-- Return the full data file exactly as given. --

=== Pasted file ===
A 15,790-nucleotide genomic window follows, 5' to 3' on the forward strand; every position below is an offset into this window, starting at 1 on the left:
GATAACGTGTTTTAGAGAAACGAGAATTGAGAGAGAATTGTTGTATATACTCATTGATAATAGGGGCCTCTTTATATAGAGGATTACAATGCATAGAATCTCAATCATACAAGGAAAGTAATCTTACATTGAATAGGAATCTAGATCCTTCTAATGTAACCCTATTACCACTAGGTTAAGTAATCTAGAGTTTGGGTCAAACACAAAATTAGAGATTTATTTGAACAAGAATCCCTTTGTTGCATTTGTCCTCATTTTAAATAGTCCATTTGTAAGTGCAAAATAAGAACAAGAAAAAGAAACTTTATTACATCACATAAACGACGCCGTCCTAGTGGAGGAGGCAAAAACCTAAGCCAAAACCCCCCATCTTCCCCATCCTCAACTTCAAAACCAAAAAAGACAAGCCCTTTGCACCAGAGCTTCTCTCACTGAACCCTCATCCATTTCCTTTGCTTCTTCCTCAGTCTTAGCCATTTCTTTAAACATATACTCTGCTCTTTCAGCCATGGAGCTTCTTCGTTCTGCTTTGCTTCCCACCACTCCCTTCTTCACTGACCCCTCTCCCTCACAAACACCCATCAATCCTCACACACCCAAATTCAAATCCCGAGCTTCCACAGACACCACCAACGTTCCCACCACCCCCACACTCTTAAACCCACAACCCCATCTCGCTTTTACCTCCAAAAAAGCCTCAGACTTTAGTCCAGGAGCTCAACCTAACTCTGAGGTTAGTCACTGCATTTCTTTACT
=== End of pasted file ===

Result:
A 15,790-nucleotide genomic window follows, 5' to 3' on the forward strand; every position below is an offset into this window, starting at 1 on the left:
GATAACGTGTTTTAGAGAAACGAGAATTGAGAGAGAATTGTTGTATATACTCATTGATAATAGGGGCCTCTTTATATAGAGGATTACAATGCATAGAATCTCAATCATACAAGGAAAGTAATCTTACATTGAATAGGAATCTAGATCCTTCTAATGTAACCCTATTACCACTAGGTTAAGTAATCTAGAGTTTGGGTCAAACACAAAATTAGAGATTTATTTGAACAAGAATCCCTTTGTTGCATTTGTCCTCATTTTAAATAGTCCATTTGTAAGTGCAAAATAAGAACAAGAAAAAGAAACTTTATTACATCACATAAACGACGCCGTCCTAGTGGAGGAGGCAAAAACCTAAGCCAAAACCCCCCATCTTCCCCATCCTCAACTTCAAAACCAAAAAAGACAAGCCCTTTGCACCAGAGCTTCTCTCACTGAACCCTCATCCATTTCCTTTGCTTCTTCCTCAGTCTTAGCCATTTCTTTAAACATATACTCTGCTCTTTCAGCCATGGAGCTTCTTCGTTCTGCTTTGCTTCCCACCACTCCCTTCTTCACTGACCCCTCTCCCTCACAAACACCCATCAATCCTCACACACCCAAATTCAAATCCCGAGCTTCCACAGACACCACCAACGTTCCCACCACCCCCACACTCTTAAACCCACAACCCCATCTCGCTTTTACCTCCAAAAAAGCCTCAGACTTTAGTCCAGGAGCTCAACCTAACTCTGAGGTTAGTCACTGCATTTCTTTACT